Archive for February, 2011

I recently participated in the “Libre de lire” project (Free to read), an initiative by Montreal librarians for Freedom to Read week. Each participant (anyone can be a participant) chooses a banned book and tells the world why they want to be free to read that book. As a Harry Potter fan and children’s librarian, I chose my favourite instalment, Harry Potter and the Prisoner of Azkaban (because it features my favourite character Remus Lupin, the tortured, melancholic professor/werewolf). Harry Potter has been one of the most contested series of books in the last decade (no.1 in ALA’s top 100 for the 2000-2009 decade), and most probably the most contested children’s series because it . Despite that, it has been widely read all over the world and translated in 69 languages. Teachers and librarians who worked in children’s libraries at that time will tell you that it made reluctant readers read 600-page books.

Anyway, to make a long story short, I dug up my Gryffindor scarf that my mother knitted for me back in 2002. It’s a huge thing: it’s over 7½ feet long (without the tassels) by 9½ inches wide. It’s knitted in the round as to look nice (stockinette) any side you look at it. So that makes it extra thick too. Great for Quebec winters! (And maybe scottish winters too, I’d have to go to check! : ) )

Free to read Harry Potter and the Prisonner of Azkaban

Free to read Harry Potter and the Prisonner of Azkaban

You can’t see much of it in the picture, but I’m sure you get what it looks like.

My boyfriend took the picture and I got to experiment with GIMP for the editing. I found a great tutorial on selective colourization. For the rest I had to try all the options until I found the one I wanted!

For other Harry Potter goodness, check out the items I made for a dog in a dog-themed swap.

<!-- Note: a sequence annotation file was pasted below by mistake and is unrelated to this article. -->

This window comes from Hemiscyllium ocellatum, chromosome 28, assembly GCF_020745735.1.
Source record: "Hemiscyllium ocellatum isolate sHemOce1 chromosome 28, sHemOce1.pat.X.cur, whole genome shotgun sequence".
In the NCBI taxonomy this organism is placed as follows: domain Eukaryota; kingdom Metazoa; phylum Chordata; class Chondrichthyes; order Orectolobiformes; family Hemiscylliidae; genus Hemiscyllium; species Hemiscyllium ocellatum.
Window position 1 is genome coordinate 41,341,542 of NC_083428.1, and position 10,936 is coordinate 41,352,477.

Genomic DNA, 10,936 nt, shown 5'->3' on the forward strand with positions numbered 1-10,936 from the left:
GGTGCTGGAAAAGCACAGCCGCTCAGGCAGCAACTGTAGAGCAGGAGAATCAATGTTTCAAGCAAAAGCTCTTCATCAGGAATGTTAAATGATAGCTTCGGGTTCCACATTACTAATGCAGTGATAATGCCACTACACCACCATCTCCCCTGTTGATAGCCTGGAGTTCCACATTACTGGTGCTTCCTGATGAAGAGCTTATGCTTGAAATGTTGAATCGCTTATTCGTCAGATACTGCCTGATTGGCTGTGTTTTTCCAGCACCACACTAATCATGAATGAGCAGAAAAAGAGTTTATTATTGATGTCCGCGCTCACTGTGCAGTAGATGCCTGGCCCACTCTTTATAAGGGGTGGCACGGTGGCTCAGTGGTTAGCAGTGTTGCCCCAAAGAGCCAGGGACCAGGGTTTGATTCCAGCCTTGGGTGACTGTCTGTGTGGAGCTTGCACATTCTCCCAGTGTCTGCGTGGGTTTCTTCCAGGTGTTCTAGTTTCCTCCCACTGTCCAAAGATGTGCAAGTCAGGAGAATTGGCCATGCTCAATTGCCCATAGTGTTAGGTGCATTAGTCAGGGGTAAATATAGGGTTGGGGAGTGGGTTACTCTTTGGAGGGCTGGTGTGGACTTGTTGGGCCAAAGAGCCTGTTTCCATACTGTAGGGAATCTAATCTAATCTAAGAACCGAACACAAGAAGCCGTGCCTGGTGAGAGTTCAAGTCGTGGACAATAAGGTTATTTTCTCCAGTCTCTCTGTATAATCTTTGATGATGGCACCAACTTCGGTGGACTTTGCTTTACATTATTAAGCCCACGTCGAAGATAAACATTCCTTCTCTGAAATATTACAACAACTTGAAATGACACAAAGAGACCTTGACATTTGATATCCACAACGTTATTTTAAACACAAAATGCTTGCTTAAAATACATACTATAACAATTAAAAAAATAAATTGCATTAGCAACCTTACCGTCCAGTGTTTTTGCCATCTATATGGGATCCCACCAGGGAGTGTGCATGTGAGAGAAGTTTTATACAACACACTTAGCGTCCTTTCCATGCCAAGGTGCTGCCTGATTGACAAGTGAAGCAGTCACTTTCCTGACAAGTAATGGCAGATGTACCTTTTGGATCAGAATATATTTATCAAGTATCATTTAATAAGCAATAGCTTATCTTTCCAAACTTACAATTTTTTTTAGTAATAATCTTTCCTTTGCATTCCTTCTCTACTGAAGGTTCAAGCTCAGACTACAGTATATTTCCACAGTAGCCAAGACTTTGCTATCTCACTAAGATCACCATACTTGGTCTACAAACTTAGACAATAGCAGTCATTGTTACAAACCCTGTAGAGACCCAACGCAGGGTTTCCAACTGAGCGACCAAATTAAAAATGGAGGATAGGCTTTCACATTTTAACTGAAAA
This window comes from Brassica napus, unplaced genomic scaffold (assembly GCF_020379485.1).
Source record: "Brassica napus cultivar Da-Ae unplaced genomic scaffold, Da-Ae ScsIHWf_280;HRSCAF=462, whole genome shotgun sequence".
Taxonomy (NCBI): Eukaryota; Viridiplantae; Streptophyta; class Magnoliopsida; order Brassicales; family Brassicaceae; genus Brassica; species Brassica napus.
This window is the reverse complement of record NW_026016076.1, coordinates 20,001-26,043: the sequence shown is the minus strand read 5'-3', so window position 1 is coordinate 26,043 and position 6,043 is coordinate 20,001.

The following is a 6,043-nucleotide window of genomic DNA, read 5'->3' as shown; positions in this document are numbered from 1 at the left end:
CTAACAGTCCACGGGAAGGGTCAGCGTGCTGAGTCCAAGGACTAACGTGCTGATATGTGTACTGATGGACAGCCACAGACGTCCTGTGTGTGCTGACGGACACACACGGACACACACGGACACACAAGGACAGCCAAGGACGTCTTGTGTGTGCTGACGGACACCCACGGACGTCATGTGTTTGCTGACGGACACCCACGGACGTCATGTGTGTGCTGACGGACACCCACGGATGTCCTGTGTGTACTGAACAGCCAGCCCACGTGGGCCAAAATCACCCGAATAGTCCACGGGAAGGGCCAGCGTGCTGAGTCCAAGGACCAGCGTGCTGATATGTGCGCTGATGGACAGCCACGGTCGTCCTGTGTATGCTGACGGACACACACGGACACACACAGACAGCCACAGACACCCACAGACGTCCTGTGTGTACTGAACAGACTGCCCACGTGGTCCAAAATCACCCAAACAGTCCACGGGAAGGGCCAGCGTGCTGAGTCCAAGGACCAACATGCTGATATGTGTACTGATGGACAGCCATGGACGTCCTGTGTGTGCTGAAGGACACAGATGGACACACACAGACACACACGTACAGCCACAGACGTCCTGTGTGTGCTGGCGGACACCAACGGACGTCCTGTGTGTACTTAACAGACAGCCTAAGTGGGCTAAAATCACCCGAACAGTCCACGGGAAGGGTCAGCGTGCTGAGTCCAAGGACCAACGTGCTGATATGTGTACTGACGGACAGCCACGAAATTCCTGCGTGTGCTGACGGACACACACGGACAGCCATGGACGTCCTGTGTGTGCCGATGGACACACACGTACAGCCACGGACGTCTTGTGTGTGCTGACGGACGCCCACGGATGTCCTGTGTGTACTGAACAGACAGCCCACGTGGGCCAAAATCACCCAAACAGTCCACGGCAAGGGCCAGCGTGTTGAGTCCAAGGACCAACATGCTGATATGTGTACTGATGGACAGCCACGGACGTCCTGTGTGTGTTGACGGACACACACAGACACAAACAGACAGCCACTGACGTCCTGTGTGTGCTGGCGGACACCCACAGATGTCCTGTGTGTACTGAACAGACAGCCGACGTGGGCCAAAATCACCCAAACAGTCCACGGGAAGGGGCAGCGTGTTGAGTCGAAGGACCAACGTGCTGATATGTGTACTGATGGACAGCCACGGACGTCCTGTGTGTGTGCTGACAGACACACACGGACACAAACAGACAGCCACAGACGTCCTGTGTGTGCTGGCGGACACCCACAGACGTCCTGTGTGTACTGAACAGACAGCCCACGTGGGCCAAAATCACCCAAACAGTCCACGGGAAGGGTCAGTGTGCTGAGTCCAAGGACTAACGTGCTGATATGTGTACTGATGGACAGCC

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This is a project I did a gazillion years ago (okay, maybe two, or something like that). I didn’t think I had any pictures of it on my computer. I didn’t have my camera at the time and took pictures with my phone. I was looking through old picture today and lo! there they were!

Shrinky Dinks Notebook

Shrinky Dinks Notebook

I made the notebook for a craft swap on Craftster called “OTT [One tiny thing] Shrinky Dinks”. It was one of the first times I’d played with Shrinky Dinks. For those who’ve never heard of the stuff, Shrinky Dinks is a brand of shrinking plastic. It comes in thin, flexible sheets of about 8″ x 10″, with one rough side and one smooth side. You color on the rough side and cut it to the shape you want. You then put in a few seconds in the oven and it shrinks to about a quarter of the size and become very rigid. It’s really amazing to watch! It becomes all wrinkly and almost spastic and then it becomes smooth again and really tiny! It’s sold in department stores and craft stores in the kids section.

The roses on the cover come from an Art Nouveau permission-free pattern book. The book I bought didn’t come with a CD-ROM though, so I photocopied, enlarged and traced the pattern to transfer it onto the shrink plastic.

I used the “fusible” method to add dimension to the cover. To do this, I drew the roses on two different sheets. One I left whole, and I cut up all the petal of the second sheet. I shrunk all the pieces individually and then baked the whole thing again, this time stacking the single petals on the whole sheet.

The pages are made with scrapbooking paper and the book is binded with the method described on this site.

Mini notebook

Inside the mini notebook

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